From the Chantry Flats parking lot, head down the paved road.  At the junction at the bottom of the hill where trails branch off to Hermit Falls and Winter Creek, stay straight as if you were headed to Sturtevant Falls.  Soon you come to a split where the right trail heads to the waterfall, and the left fork is a horse-trail.  The middle trail is your route, which may be a little treacherous for some, involving some pretty close calls with the cliffs on the right.  (The horse trail will lead to the same spot, so you can take that route as an alternative).   If you are very careful, you can get an aerial view of Sturtevant Falls.

The trail continues its climb, following Big Santa Anita Canyon.  You meet the horse trail at Falling Sign Junction, and head right, soon arriving at the Cascade Picnic Area.   Less than half a mile later you come to the Spruce Grove Campground (3.5 miles from the start), a nice spot for lunch in the shade of some gigantic Douglas Fir trees.

Shortly after Spruce Grove, the Gabrielino Trail splits to the right and heads up to Newcomb Pass while your route heads left.  Take another quick left onto the Sturtevant Trail and a third left onto the Mt. Zion Trail.

The Mt. Zion trail ascends steadily without being too steep, and nice views of the canyon open up as you climb.  After a mile and a quarter, the trail starts to dip and a short spur heads left toward the summit (elevation 3,575 feet).   From the summit, on a clear day, you can get nice views of the canyon below.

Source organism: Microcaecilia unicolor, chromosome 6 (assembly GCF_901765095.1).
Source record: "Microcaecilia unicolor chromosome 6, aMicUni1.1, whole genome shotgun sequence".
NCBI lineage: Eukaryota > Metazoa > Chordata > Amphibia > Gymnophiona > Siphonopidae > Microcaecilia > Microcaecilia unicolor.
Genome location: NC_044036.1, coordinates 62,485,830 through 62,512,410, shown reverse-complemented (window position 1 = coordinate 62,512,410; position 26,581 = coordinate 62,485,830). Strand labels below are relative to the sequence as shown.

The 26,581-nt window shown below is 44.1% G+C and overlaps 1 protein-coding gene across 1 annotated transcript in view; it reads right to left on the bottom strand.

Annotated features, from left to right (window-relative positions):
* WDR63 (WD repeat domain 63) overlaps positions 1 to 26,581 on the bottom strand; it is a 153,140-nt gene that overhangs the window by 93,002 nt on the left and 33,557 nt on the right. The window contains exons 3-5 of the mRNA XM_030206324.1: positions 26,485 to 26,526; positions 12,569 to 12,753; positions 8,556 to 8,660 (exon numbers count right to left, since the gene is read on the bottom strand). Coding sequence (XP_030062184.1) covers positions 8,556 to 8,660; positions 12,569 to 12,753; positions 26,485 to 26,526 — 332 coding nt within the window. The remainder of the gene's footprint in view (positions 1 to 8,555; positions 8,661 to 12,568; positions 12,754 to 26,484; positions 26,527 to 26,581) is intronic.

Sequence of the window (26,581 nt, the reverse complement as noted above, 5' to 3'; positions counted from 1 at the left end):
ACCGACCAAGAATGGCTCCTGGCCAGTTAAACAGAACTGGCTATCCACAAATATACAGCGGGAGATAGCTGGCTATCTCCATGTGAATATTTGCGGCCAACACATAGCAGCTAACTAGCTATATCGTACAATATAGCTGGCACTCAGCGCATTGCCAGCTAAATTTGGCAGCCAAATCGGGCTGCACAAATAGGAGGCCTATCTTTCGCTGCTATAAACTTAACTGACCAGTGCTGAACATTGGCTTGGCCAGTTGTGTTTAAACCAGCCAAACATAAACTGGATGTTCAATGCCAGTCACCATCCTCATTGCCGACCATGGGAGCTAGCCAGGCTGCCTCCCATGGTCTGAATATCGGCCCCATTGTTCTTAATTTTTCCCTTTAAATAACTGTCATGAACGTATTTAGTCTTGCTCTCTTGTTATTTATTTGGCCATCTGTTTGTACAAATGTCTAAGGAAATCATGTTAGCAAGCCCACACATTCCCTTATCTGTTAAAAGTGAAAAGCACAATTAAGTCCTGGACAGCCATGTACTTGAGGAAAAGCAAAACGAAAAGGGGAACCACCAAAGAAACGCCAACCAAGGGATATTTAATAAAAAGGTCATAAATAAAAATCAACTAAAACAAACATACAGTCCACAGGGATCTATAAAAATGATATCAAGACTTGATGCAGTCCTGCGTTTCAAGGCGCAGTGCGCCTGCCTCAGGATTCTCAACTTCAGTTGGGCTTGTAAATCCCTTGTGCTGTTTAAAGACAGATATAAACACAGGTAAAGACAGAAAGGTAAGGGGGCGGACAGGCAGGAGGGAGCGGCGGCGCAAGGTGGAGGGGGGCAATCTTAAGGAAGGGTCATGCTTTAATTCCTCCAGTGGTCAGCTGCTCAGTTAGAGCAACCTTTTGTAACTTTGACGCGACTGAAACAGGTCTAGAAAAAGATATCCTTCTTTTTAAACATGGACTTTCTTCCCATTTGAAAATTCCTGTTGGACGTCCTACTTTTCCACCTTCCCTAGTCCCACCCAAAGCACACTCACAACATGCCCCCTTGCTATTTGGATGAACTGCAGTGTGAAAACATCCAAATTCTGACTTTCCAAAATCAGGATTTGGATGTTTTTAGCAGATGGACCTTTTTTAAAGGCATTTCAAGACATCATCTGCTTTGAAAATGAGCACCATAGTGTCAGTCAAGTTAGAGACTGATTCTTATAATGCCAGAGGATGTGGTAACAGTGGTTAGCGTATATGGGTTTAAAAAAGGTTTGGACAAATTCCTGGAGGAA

After the summit, the trail switchbacks steeply down to Hoegees Camp, losing 1,000 feet in a mile and a half.  When you join the Winter Creek trail, head right and then take a left at the next junction, on the Upper Winter Creek trail.  From here, you follow the trail 2 1/2 miles back to the parking lot (take a left when you get to the fire road a quarter mile from the end).

If you want to make your trip even more challenging, you can continue to add more mileage by heading up to Newcomb Pass on the Gabrielino Trail or Mt. Wilson on the Sturtevant Trail.   Most hikers, however, will probably find this loop to be more than adequate a workout.